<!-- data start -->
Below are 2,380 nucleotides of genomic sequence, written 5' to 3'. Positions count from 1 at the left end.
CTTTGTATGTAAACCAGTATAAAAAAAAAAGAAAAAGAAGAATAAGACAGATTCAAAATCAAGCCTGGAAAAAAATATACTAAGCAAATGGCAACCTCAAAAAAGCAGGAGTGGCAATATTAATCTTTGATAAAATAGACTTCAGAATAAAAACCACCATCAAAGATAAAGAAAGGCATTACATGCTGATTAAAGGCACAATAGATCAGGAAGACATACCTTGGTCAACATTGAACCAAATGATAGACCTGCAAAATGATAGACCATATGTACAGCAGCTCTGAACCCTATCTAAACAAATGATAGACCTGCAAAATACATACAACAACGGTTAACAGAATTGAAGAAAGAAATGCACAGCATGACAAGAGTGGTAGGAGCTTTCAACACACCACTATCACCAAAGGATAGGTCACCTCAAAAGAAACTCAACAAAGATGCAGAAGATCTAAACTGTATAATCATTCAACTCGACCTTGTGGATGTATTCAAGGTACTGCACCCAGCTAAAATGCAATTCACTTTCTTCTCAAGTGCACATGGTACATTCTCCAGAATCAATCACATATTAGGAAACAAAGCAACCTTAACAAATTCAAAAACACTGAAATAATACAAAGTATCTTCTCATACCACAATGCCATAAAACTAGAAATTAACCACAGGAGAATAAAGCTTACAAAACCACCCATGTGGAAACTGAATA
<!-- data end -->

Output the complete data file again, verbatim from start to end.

Below are 2,380 nucleotides of genomic sequence, written 5' to 3'. Positions count from 1 at the left end.
CTTTGTATGTAAACCAGTATAAAAAAAAAAGAAAAAGAAGAATAAGACAGATTCAAAATCAAGCCTGGAAAAAAATATACTAAGCAAATGGCAACCTCAAAAAAGCAGGAGTGGCAATATTAATCTTTGATAAAATAGACTTCAGAATAAAAACCACCATCAAAGATAAAGAAAGGCATTACATGCTGATTAAAGGCACAATAGATCAGGAAGACATACCTTGGTCAACATTGAACCAAATGATAGACCTGCAAAATGATAGACCATATGTACAGCAGCTCTGAACCCTATCTAAACAAATGATAGACCTGCAAAATACATACAACAACGGTTAACAGAATTGAAGAAAGAAATGCACAGCATGACAAGAGTGGTAGGAGCTTTCAACACACCACTATCACCAAAGGATAGGTCACCTCAAAAGAAACTCAACAAAGATGCAGAAGATCTAAACTGTATAATCATTCAACTCGACCTTGTGGATGTATTCAAGGTACTGCACCCAGCTAAAATGCAATTCACTTTCTTCTCAAGTGCACATGGTACATTCTCCAGAATCAATCACATATTAGGAAACAAAGCAACCTTAACAAATTCAAAAACACTGAAATAATACAAAGTATCTTCTCATACCACAATGCCATAAAACTAGAAATTAACCACAGGAGAATAAAGCTTACAAAACCACCCATGTGGAAACTGAATA